Palliative care can help you manage your illness, particularly pain and symptoms so you can continue to live life as well as you can, while dealing with your illness. You may need it or want to have it from early in your diagnosis or you may choose to take it up once your illness progresses to a certain stage. You may have an on-off rotation through palliative care through various stages of your illness as you have periods of wellness and illness. Palliative care can mean different things to different people.
Palliative care can be accessed through referral from your General Practitioner, medical specialist or other health provider.
To find a service in your local area go to the National Palliative Care Service Directory or you can contact the Member Organisation in your state or territory.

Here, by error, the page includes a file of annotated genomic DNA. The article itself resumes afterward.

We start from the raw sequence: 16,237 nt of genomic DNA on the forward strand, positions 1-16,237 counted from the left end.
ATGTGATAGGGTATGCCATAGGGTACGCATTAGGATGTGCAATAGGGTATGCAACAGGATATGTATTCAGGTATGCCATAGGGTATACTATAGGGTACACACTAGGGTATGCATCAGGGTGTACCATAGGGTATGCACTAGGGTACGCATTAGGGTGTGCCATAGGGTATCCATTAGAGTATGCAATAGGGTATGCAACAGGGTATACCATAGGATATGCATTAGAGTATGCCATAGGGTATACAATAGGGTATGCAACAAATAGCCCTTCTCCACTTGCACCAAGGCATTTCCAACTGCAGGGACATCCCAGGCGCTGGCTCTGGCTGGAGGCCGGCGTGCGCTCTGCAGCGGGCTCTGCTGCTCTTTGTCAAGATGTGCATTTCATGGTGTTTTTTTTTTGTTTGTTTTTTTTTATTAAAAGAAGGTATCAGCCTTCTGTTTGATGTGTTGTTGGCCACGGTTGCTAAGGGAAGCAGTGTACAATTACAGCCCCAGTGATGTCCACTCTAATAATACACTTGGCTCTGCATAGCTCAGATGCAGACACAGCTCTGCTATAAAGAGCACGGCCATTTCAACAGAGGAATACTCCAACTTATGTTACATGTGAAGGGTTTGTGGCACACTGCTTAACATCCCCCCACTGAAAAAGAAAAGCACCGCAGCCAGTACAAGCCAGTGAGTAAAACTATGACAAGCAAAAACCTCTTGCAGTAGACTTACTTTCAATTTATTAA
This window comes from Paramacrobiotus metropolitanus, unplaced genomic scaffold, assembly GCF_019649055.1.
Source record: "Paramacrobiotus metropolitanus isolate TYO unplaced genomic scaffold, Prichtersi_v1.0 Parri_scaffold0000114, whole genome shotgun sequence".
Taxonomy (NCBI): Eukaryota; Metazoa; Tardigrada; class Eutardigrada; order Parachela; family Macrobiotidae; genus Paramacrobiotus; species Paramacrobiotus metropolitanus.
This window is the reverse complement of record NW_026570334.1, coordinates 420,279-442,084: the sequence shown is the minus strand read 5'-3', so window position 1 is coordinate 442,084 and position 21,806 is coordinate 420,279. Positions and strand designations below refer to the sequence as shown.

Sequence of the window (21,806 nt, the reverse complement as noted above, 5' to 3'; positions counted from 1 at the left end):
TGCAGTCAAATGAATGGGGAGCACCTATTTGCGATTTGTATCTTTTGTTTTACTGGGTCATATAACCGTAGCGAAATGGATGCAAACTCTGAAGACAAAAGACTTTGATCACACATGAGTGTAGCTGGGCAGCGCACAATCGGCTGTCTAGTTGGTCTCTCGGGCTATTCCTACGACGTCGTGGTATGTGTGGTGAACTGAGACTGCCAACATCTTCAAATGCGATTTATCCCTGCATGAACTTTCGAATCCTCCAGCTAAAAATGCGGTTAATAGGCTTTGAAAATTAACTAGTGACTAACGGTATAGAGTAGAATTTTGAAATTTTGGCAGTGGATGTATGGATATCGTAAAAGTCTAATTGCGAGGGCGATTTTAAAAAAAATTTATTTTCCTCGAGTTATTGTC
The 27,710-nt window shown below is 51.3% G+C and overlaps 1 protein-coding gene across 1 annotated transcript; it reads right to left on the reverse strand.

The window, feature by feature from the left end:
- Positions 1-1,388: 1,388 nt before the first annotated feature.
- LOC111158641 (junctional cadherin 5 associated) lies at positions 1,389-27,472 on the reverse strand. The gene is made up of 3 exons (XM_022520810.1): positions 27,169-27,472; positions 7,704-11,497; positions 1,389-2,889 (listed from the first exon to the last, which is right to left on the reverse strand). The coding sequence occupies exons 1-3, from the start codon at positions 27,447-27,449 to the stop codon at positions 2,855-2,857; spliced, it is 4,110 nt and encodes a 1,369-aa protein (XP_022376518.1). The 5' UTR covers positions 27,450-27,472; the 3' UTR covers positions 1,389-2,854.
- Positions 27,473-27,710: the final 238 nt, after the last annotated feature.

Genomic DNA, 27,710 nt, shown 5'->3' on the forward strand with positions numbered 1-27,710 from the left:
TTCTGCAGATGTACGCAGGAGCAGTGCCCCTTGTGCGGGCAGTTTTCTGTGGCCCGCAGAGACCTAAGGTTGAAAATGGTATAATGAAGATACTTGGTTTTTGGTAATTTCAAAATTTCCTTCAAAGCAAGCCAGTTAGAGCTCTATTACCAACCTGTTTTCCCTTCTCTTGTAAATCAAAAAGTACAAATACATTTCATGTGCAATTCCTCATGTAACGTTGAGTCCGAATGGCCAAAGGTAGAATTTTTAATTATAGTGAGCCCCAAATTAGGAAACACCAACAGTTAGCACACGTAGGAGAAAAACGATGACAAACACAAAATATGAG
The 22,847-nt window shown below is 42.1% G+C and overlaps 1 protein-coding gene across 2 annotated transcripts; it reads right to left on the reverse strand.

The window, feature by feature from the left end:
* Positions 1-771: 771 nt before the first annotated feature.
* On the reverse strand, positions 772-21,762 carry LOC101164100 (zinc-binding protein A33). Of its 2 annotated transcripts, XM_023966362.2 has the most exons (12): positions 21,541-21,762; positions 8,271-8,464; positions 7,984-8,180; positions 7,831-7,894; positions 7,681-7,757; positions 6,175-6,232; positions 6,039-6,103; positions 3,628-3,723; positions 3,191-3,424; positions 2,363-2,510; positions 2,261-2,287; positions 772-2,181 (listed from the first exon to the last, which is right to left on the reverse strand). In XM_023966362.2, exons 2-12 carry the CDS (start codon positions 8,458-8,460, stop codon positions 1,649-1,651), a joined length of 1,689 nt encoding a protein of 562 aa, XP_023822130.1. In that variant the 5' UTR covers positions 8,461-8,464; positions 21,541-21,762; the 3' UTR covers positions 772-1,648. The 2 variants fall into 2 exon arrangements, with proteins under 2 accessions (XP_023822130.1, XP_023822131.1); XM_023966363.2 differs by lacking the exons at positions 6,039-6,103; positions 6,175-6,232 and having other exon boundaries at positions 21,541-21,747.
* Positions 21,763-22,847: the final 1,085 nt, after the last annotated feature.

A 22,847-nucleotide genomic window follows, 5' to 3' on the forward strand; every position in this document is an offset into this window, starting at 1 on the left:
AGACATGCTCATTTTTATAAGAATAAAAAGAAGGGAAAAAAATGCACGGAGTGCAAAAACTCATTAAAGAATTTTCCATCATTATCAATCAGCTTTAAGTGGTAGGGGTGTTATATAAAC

Most palliative care services are free, but there may be some costs associated with hospice and hospital care. Charges can vary depending on your state/or territory, your geographical location and the type of care you are seeking.
You should discuss costs with your health care professional.
Palliative care aims to provide the best quality of life until the person dies. Early access to palliative care provides a person with the ability to control their symptoms more effectively and build a therapeutic relationship with their healthcare team and in some cases, has been proven to actually prolong life.
Caring for a loved one can be a rewarding and connecting experience. However, it can also feel overwhelming at times. There are people, information, and resources available to assist families/carers with this role.